Many pest control professionals, urban entomologists, and PETA members would argue that most indoor spiders are not pests because they do not damage property or pose a nuisance within homes. However, most homeowners would likely disagree, as spider control services generated more revenue for the pest control industry than bed bug control services between 2000 and 2017. Pest control professionals are happy to perform spider control services on both residential and commercial properties, but common indoor spiders, or “synanthropic” spiders are generally categorized as “aesthetic pests,” rather than structural pests. In other words, spiders are pests when they enter homes because they look scary, and not because they pose a danger, damage property, or annoy residents.

Some synanthropic spider species can become indoor nuisance pests in certain circumstances. For example, a large number of cobwebs can become an indoor annoyance, and spiders often enter homes in large numbers to prey on insects already present in the structure. While not a serious issue in the northeast, an indoor presence of either a black widow or recluse spider species should always be addressed by a pest control professional as soon as possible due to the health threat these spiders pose to humans and pets. The 13 recluse spider species known to inhabit the US cannot be found in the northeast, but due to the synanthropic habits of brown and Chilean recluse species, these two spiders often find their way into luggage, moving boxes, plant materials, and other items that take them outside of their habitat range.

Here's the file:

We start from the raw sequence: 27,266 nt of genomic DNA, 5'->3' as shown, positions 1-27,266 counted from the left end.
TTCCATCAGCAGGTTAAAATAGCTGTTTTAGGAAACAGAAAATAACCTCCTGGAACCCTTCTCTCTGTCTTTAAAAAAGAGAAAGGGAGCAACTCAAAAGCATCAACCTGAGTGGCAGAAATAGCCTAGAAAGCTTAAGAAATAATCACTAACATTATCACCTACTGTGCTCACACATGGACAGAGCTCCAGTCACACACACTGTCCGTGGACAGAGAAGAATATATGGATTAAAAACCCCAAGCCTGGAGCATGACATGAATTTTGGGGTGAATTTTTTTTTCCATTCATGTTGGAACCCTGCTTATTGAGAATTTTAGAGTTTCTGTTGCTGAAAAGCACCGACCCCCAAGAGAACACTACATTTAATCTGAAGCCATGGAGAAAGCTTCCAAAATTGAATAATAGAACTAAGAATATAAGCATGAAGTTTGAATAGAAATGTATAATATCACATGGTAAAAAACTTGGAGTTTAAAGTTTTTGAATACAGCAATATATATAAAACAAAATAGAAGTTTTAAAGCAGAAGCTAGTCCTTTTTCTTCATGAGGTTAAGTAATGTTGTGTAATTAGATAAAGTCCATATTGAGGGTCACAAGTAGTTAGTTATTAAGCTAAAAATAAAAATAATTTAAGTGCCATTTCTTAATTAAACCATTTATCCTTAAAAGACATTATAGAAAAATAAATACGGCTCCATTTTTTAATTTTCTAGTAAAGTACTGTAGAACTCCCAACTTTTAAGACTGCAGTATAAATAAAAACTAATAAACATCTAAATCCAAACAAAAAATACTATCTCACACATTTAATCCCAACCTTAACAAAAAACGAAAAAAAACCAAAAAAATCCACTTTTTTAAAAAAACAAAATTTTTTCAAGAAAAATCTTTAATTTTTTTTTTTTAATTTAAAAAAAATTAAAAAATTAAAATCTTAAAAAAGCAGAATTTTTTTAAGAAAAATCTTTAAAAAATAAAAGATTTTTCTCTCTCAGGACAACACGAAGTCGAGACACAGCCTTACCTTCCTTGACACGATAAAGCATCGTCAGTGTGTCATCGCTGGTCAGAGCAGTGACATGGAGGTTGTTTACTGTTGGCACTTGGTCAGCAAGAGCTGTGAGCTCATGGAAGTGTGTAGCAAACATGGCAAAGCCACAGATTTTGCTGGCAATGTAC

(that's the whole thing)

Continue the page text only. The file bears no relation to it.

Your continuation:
Surprisingly, an extensive infestation of Chilean recluse spiders existed for many years in the collections basement of the Museum of Comparative Zoology at Harvard University. This infestation started when the spiders hitchhiked from their native South America to Massachusetts within museum collection cargo. Of the five widow spider species in the US, the northern black widow is the only one that can be found in Massachusetts. The northern black widow has been known to inflict bites on humans on residential properties in Massachusetts, but such incidents are very rare. Maintaining an insect-free dwelling will prevent spiders from entering homes to seek insect prey, and sealing entry points that spiders can exploit to access indoor areas should be sealed.